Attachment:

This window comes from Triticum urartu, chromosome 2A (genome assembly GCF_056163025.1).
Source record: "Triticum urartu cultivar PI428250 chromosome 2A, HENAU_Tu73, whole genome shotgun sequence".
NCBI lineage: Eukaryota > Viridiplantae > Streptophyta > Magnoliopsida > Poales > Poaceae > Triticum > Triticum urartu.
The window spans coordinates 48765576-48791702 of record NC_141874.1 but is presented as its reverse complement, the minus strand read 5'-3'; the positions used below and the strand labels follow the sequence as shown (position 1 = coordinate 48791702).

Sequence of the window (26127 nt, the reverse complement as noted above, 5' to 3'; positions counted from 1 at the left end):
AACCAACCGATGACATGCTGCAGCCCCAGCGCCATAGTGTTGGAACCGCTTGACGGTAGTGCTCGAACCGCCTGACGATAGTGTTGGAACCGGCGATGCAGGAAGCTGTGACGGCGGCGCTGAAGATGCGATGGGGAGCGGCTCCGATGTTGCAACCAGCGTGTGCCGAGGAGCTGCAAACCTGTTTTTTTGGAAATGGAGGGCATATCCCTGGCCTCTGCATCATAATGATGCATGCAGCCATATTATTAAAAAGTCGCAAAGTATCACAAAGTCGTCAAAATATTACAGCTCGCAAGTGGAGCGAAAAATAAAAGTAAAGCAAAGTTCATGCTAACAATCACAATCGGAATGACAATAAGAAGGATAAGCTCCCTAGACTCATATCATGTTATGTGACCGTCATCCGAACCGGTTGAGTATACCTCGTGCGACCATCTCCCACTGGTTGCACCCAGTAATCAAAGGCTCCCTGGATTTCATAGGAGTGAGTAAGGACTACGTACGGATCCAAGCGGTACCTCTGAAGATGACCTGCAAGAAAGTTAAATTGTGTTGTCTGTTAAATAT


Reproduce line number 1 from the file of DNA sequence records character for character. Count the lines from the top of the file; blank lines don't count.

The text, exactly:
This window comes from Triticum urartu, chromosome 2A (genome assembly GCF_056163025.1).